From the previous article, we’ve discussed the connection between Packaged Business Capabilities (PBCs) and Microservices on the technical level. However, for business users, most likely, this wasn’t very relevant. It’s not evident why anybody, besides business architects, should care about Packaged Business Capabilities. This article addresses this question and explains how Packaged Business Capabilities can create value for your business users.
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The company value begins with the business problem that has to be addressed. Naturally, each business will have its own challenges, but We’ll list a few of the potential ones:
- Introduction of a new business model. It may be a service, a subscription, a partner-enabled business model, or anything else. The key thing — it isn’t only a new product or supplying but something the business hasn’t done before.
- Introduction of new touchpoint(s). This demand can be driven by the urge to drive revenue growth through new touchpoints or deliver greater client experience through omnichannel journeys.
- Introduction of a new sales channel. In comparison to the issue above, this one concentrates on completely new sales channels. By way of instance, a company that formerly sold through retail and distributors decides to sell to customers directly.
These business issues can be solved using the present software sometimes, however you’ll need to acquire a new solution in others. And most probably, your solution will be used by multiple business users with different functions and business requirements:
- The item manager creates and manages offerings. How easy is it to manage the product portfolio? Import and export information? Is synchronization using the CMS automated?
- Another individual is responsible for promotions. Which promotions are types out there? How easy is it to create and manage them? What are the constraints?
- The customer support representative resolves customer difficulties. How fast can you find a customer order? Can you make all the needed changes within exactly the identical user interface?
These functions have different needs, so you need to make sure their needs are addressed when you pick a solution. At times, a single trade software application can handle all of the requirements, but frequently this isn’t the case. If possible, you’d want to make a solution from several software applications in this circumstance, a so-called”best of breed” solution.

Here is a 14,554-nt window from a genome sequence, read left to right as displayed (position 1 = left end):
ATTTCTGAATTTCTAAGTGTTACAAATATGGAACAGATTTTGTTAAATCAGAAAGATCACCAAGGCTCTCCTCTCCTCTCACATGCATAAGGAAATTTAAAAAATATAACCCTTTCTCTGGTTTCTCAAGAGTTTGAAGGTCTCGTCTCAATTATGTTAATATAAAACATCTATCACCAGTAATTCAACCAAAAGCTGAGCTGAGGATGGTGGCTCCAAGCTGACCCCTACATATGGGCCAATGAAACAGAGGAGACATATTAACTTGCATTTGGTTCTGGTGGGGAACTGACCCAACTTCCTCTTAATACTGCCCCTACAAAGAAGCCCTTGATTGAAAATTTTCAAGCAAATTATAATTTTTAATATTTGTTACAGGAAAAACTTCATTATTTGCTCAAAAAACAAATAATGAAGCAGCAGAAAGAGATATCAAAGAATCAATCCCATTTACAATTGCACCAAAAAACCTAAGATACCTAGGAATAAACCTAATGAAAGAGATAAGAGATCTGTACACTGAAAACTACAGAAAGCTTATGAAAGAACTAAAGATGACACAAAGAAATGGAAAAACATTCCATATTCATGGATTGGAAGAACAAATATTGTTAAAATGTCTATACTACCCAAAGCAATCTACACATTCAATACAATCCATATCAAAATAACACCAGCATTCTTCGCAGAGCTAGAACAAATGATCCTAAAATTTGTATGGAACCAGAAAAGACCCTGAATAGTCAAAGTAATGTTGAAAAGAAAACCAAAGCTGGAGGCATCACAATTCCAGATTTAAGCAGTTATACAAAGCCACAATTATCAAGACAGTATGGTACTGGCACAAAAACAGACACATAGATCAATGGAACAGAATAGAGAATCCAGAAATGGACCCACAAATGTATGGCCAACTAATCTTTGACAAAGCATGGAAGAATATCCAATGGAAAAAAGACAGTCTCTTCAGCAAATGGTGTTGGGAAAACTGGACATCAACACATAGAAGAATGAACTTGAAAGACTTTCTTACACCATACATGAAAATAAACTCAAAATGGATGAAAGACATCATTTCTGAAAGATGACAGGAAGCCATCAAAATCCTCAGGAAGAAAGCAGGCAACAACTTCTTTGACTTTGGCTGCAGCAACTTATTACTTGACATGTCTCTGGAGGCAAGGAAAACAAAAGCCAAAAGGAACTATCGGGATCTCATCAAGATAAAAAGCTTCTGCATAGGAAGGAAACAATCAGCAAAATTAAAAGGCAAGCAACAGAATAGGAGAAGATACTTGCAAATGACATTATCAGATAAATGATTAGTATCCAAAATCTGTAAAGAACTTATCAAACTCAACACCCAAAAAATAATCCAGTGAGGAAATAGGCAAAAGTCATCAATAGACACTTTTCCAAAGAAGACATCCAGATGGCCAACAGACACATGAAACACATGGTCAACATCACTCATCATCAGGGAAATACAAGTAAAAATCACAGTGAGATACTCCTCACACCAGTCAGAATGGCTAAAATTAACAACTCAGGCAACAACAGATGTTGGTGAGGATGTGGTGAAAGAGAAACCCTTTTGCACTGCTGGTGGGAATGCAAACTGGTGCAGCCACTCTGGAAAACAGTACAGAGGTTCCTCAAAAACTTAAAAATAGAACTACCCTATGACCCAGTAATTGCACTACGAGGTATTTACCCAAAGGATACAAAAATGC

But how can you do so? All the software applications in the marketplace are different. Which bits do you choose, and which you do not?
Packaged Business Capabilities to the rescue
PBCs are separate building blocks you could combine to make your”best of breed” solution. All the PBCs has the following attributes:
- It signifies a well-defined company capacity, functionally recognizable as such by a business user. This means that the company functions we discussed above will instantly understand what a particular PBC can do. A product manager will recognize Catalog PBC for a tool to handle the product portfolio. A promotions manager will recognize Promotions PBC as a tool to handle promotions.
- It’s independently deployable. This means you could combine the Promotions and Catalog PBCs in the case above in a single”best of breed” solution. With no PBCs, you wouldn’t know if you’re able to take promotions performance and add it to your solution or whether it’s possible whatsoever.
To understand the PBCs worth, imagine you intend to have lunch with a huge group of friends (users of your solution) who have different food tastes (distinct roles and requirements). You have several choices:
- You can purchase the food and prepare yourself. It takes substantial time and effort, but you’re free to do anything. This is comparable to building a trade platform from scratch or composing it from several independent microservices.
- You can go into a restaurant. You’re limited to what the restaurant offers, and you’ll need to find a compromise. Possibly some of your friends will not be happy. But its relatively straightforward. This is comparable to going with a monolith solution.
- You can visit the food court. Each of your friends can select what fits their evaluation the best, and no compromise is required. You can go to Chipotle for meals and to Starbucks for coffee. This is exactly what Packaged Business Capabilities let you do.
You could argue that a restaurant isn’t a bad option, but if you need to stay with it for many years — the food court could become a much more appealing choice.
As always, Packaged Business Capabilities aren’t a silver bullet for each company context, but they can assist your company to create a solution addressing your unique business needs without sacrificing speed:
- Unlike monolith platforms, it is possible to make the best of breed solution that addresses your specific business need. You do not have to settle for a”middle of the road” solution, covering only a few of your requirements.
- Composing a solution from PBCs is also considerably quicker and more economical than building it from scratch.
- The solution selection process is also much simpler since business users may evaluate independent PBCs according to their requirements because this is what they’ll be using.
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